Holidays are a time for Australians to put their feet up and relax. But summer also means making decisions about whether to get insurance cover for holiday nightmares: getting sick, cancelled flights, losing bags and bad weather, among the most common.
The Australian Government handles 20,000 cases of Australians in difficulty overseas each year, but making decisions about travel insurance can be challenging. In the lead up to summer, independent not-for-profit risk and insurance education network Know Risk has released a practical and user-friendly checklist to support consumers to make insurance decisions.
The checklist is launched amid increasing consumer awareness of the losses that may result from illness, natural disasters and other events while on holidays. But while many consumers are more aware of the role insurance plays, some are still unsure about what is covered under their policies. The checklist aims to provide impartial support to consumers so that they can make decisions that meet their needs.
“There are so many providers of travel insurance and deciding whether you need cover, what kind you should get and who insures you can be a significant challenge. This is a real back-to-basics checklist that travellers can run through to guide their decision-making,” said spokesperson and CEO of ANZIIF, Know Risk’s developer, Prue Willsford.
The full checklist is:
1. Decide what cover you need
¨ What level of medical cover will you need?
¨ Are you taking any valuables on your trip?
¨ Will you be doing any sports or activities that have a likelihood of causing injury?
¨ If you have to cancel your trip, will you want your money back?
¨ Do you want to be insured from the time you book your flights, or just for the period of travel?
¨ What kind of cover will you want for your personal belongings and baggage?
¨ Do you want cover for just you, or will you be travelling with family members?
¨ Are you planning on renting a car while you are away?
2. Choose an insurance provider
¨ Get at least three quotes to compare (online, in person or via phone)
¨ Check what kinds of excesses apply on various policy inclusions
¨ Note any limits that apply on policy inclusions
¨ Do any age restrictions apply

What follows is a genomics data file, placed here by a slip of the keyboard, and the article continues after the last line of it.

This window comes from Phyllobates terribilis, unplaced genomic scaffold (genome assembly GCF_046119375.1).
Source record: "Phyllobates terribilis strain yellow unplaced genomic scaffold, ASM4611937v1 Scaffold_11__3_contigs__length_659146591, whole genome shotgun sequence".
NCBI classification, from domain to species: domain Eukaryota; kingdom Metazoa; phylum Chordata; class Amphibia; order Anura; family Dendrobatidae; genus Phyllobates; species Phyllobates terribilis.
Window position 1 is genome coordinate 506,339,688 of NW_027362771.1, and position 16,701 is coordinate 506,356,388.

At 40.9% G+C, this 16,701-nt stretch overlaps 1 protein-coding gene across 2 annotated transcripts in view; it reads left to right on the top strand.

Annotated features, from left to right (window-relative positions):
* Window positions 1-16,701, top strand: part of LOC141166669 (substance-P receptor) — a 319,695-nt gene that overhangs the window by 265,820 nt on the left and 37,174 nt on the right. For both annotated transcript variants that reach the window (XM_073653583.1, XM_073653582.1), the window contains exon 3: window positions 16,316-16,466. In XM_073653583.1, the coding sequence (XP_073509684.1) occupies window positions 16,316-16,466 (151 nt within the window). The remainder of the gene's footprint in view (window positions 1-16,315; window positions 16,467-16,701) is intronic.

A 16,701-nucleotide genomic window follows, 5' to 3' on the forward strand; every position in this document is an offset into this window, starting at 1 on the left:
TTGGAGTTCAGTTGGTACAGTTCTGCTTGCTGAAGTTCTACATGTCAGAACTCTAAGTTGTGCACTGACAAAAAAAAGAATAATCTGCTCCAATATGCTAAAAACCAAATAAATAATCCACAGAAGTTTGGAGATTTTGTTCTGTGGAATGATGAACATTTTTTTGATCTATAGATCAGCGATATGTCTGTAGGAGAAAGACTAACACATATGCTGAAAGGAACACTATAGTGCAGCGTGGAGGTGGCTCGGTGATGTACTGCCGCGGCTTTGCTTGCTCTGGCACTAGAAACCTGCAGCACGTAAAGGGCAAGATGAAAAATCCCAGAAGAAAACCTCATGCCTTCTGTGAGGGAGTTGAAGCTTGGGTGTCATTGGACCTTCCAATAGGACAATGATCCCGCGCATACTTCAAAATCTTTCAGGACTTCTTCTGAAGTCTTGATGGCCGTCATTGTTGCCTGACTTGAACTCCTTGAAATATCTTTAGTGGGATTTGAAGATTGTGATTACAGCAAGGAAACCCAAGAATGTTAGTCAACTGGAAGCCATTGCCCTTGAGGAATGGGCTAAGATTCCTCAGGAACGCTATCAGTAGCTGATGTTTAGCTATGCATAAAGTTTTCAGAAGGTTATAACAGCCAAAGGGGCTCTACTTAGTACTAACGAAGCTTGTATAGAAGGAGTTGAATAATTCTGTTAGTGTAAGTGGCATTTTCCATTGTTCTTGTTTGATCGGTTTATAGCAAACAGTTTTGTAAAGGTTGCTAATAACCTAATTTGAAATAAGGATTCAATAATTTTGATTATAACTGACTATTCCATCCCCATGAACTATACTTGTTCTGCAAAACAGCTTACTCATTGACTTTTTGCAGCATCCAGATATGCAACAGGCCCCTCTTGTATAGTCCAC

¨ If you book your trip via credit card, is complimentary travel insurance provided and what does it cover?
¨ Consider using an online aggregator site (are all aggregator sites equal?)
¨ Don’t hide information from your insurer as it will risk your cover being voided when you need it
¨ Always call up and talk to an insurer if you require more information.
3. Take note of typical exclusions
¨ Pre-existing medical conditions
¨ Do any age restrictions apply
¨ Travelling against medical advice
¨ Travelling to a destination that the Government has warned against travelling to
¨ Leaving your belongings unattended
¨ Some high-risk activities (swimming with sharks, bungee jumping etc)
¨ Disobeying road rules while driving in a foreign country
¨ Drinking and driving
¨ Reckless behaviour (anything that happens while you are under the influence of drugs/alcohol)
¨ Changing your mind and electing not to go on the trip
¨ Passports or visas not arriving in time for you to go on your trip
4. Know what to do if you need to claim
¨ Write down and take emergency assistance, insurance and consulate phone numbers
¨ Save copies of insurance and travel documents to a secure email or cloud account
¨ Know what sorts of documentation will be required if you need to make a claim
¨ Understand there may be a wait time for your claim to be processed
¨ Have the proof of ownership required for claims on stolen items
¨ Note what your insurer advises in the event you need medical treatment
¨ Check if you need to claim while overseas or if it can wait until you get home and note any time limits on making a claim that might apply
¨ Read the fine print (What is a PDS and why you need to read it)
Know Risk is an independent, non-profit practical risk and insurance information initiative developed by the Australian and New Zealand Institute of Insurance and Finance with the support of community and emergency groups, insurers and risk experts.